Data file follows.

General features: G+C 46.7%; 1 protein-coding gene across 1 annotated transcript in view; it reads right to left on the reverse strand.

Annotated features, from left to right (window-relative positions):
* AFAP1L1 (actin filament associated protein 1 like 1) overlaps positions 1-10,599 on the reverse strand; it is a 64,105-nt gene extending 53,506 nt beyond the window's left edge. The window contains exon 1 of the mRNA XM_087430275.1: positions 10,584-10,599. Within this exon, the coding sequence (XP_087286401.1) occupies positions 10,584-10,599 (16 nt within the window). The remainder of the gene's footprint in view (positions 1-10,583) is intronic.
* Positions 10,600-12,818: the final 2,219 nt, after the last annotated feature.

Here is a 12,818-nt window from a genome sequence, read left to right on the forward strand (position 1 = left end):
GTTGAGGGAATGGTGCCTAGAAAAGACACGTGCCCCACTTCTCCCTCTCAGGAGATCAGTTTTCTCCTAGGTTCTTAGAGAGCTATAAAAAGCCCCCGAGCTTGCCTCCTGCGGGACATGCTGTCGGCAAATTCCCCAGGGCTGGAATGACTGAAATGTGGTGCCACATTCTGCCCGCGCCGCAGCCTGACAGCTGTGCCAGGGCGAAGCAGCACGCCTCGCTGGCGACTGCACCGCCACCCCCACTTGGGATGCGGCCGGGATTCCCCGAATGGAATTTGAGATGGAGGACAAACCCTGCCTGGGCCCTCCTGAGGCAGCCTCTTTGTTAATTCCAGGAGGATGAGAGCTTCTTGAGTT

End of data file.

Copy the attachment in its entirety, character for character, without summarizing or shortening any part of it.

General features: G+C 46.7%; 1 protein-coding gene across 1 annotated transcript in view; it reads right to left on the reverse strand.

Annotated features, from left to right (window-relative positions):
* AFAP1L1 (actin filament associated protein 1 like 1) overlaps positions 1-10,599 on the reverse strand; it is a 64,105-nt gene extending 53,506 nt beyond the window's left edge. The window contains exon 1 of the mRNA XM_087430275.1: positions 10,584-10,599. Within this exon, the coding sequence (XP_087286401.1) occupies positions 10,584-10,599 (16 nt within the window). The remainder of the gene's footprint in view (positions 1-10,583) is intronic.
* Positions 10,600-12,818: the final 2,219 nt, after the last annotated feature.

Here is a 12,818-nt window from a genome sequence, read left to right on the forward strand (position 1 = left end):
GTTGAGGGAATGGTGCCTAGAAAAGACACGTGCCCCACTTCTCCCTCTCAGGAGATCAGTTTTCTCCTAGGTTCTTAGAGAGCTATAAAAAGCCCCCGAGCTTGCCTCCTGCGGGACATGCTGTCGGCAAATTCCCCAGGGCTGGAATGACTGAAATGTGGTGCCACATTCTGCCCGCGCCGCAGCCTGACAGCTGTGCCAGGGCGAAGCAGCACGCCTCGCTGGCGACTGCACCGCCACCCCCACTTGGGATGCGGCCGGGATTCCCCGAATGGAATTTGAGATGGAGGACAAACCCTGCCTGGGCCCTCCTGAGGCAGCCTCTTTGTTAATTCCAGGAGGATGAGAGCTTCTTGAGTT